Thursday, July 17, 2014

Aspirin May Lessen Risk of Skin Cancer

Generic regular strength enteric coated 325mg ...
Generic regular strength enteric coated 325mg aspirin tablets, distributed by Target Corporation. The orange tablets are imprinted in black with "L429". (Photo credit: Wikipedia)

by Nicholas Bakalar

Researchers report that a woman's regular use of aspirin may decrease her risk of melanoma, the most serious kind of skin cancer.

The study, published online in the journal Cancer, included 59,806 women ages 50 to 79. Researchers gathered health and lifestyle data at the start of the study, and the women reported their health in yearly questionnaires over an average 12 years of follow-up. The women brought in their medicine bottles for the researchers to examine and record.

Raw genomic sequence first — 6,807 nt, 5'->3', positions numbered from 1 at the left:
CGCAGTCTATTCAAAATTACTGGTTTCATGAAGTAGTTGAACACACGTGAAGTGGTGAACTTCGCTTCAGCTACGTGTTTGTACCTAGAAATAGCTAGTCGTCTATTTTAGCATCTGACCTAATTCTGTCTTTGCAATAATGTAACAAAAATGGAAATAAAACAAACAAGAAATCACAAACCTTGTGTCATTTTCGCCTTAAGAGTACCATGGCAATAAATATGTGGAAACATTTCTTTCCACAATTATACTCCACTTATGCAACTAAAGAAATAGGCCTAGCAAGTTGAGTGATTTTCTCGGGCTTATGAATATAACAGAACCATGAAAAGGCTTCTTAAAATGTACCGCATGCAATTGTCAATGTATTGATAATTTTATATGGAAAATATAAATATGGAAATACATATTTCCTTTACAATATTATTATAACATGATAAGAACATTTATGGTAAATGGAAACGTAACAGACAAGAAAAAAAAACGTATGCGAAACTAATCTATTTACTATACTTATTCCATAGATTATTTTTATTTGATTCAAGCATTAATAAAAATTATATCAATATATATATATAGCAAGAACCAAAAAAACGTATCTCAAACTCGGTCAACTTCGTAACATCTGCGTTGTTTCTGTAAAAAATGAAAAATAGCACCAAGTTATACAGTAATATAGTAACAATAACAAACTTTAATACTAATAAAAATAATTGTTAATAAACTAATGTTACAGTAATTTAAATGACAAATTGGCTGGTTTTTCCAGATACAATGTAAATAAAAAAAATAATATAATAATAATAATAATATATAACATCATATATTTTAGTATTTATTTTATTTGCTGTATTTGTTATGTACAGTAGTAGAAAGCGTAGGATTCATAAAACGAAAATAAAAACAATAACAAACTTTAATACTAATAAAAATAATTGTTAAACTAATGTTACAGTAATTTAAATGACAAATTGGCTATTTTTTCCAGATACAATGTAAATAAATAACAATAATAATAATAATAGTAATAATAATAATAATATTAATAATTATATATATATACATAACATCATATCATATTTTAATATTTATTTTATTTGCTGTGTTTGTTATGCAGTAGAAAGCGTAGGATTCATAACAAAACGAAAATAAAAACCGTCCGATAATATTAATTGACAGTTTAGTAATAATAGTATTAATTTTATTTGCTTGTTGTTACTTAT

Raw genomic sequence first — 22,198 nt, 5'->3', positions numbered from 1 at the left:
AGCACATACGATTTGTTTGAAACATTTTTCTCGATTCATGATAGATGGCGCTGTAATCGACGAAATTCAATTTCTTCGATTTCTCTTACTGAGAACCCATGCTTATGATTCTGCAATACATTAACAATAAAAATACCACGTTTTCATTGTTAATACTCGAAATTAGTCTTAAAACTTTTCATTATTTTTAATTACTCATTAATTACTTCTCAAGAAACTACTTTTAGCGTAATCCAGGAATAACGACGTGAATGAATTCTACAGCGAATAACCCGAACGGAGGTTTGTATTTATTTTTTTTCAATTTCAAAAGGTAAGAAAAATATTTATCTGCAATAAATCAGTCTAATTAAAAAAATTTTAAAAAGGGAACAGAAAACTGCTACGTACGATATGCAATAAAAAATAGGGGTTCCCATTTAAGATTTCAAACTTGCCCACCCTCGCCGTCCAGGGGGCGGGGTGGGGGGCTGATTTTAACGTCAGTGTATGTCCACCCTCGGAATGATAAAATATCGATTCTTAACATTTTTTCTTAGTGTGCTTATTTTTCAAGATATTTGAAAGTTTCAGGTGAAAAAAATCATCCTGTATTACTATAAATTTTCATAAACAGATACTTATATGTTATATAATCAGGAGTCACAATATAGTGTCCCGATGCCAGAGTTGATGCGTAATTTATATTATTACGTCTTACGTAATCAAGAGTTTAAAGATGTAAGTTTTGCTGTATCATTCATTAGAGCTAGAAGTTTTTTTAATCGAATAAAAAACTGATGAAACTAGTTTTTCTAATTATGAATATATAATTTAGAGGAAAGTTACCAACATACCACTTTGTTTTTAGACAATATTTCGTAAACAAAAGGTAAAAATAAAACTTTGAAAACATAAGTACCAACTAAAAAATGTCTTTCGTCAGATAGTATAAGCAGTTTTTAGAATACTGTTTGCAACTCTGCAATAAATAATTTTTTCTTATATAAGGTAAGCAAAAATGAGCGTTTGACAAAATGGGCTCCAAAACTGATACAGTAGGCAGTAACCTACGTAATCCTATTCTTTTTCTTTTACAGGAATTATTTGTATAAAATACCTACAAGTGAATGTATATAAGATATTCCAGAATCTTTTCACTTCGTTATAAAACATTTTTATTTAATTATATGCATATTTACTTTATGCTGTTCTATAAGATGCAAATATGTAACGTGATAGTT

There were 548 incidents of melanoma during the period. After controlling for sun exposure, sunscreen use, a history of skin cancer and many other factors, the researchers found that women who reported using aspirin had an average 21 percent lower risk of melanoma compared with nonusers, and the longer they used aspirin, the lower their risk.

Natural protection against the sun's rays

The reasons for the effect are unclear, but the authors suggest that aspirin's known effect in promoting cell death and activating tumor suppressor genes may be factors.

The senior author, Dr. Jean Y. Tang, an assistant professor of dermatology at Stanford University in California, said the study was observational, not a clinical trial, and that correlation does not equal causation.

"It's an important finding for high-risk women to discuss with their doctors," Dr. Tang said, adding, "but it's way too early to recommend that everyone go take aspirin to prevent melanoma."

Lifted from TODAY Saturday Edition, April 6, 2013